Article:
Earlier, Keaveney and Clifford (1997) have presented students satisfaction and retention model. According to this model, faculty, advising staff and class room facilities normally shape student practical college experience and therefore considered key satisfaction and retention components. Researchers have also measured students’ satisfaction in context of many tangible and intangible elements and characteristics. For example, Feldman and Newcomb (1969) and Pascarella and Terenzini (1991) have explored relationship between student learning experiences and their learning, development and satisfaction.
Pike (1994) and Pace (1979) have suggested alumni satisfaction as an excellent tool for assessing the effects of educational institution on students. Based on the studies of Pascarella and Terenzini (1991) and Umbach and Porter (2002), it is stated that intellectual and personal developments are among key satisfaction outcomes of educational institutions. Moreover, they found variables like faculty contact with students, research emphasis, and proportion of female students had significant impact on student satisfaction.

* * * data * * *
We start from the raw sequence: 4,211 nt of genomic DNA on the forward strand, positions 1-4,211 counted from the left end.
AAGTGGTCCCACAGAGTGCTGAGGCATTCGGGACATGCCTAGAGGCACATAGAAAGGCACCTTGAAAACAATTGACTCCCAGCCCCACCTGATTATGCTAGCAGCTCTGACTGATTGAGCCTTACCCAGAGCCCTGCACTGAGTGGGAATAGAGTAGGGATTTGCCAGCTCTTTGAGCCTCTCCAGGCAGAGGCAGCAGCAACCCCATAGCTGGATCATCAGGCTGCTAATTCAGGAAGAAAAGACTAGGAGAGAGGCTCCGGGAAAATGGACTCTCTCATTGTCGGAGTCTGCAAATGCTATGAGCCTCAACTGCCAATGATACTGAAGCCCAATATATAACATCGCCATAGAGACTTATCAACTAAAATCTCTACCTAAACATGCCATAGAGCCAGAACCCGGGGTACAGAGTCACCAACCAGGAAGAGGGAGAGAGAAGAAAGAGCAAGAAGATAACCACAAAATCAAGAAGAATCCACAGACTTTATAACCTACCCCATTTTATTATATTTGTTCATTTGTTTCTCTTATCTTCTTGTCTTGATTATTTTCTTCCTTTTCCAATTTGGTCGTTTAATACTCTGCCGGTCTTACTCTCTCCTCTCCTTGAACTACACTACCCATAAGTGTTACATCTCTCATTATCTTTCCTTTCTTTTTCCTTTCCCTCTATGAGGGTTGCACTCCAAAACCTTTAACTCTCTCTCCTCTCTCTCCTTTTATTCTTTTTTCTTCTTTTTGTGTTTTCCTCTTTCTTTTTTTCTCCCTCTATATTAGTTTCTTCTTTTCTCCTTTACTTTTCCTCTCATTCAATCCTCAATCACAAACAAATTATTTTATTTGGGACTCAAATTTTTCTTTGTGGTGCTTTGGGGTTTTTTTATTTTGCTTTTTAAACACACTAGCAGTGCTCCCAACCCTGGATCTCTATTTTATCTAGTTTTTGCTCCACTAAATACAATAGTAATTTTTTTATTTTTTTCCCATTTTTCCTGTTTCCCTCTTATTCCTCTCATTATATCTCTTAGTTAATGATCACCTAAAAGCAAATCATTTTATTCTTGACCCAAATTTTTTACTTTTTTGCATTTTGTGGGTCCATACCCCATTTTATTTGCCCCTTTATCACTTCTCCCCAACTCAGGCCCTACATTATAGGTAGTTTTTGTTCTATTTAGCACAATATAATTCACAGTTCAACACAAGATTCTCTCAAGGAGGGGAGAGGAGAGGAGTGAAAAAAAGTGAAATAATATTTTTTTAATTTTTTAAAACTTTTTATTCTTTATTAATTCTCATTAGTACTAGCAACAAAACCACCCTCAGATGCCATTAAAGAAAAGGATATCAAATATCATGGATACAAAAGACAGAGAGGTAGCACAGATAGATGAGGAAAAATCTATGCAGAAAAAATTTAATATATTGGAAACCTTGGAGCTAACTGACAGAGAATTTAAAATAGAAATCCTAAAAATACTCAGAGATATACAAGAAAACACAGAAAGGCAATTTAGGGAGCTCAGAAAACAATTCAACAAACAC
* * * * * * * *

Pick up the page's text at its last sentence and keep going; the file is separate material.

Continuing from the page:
Ewell (1989) has observed negative correlation between institutional culture and its impact on student performance. The contradiction exits in literature regarding relationship between grades and students satisfaction. Authors like Liu and Jung (1980) and Pike (1991) have observed moderate relationship, while Bean and Bradley (1986) found no relationship at all. However, Centra and Rock (1983) and Lavin (1965) observed significant relationship between grades and student satisfaction.
On the other hand, limited attempts have been made to measure impact of gender, ethnicity, race, religion, and migrations from one educational institution to another, on student satisfaction. However, existing evidence reports less satisfaction among female students as compared to male students (for example, Rienzi et al. 1993). Numerous studies have addressed the issue of service quality and student satisfaction. For example, Fitri et al. (2008) have observed service quality dimension i. e. tangibility, responsiveness, reliability, assurance, and empathy as positive contributors towards student satisfaction.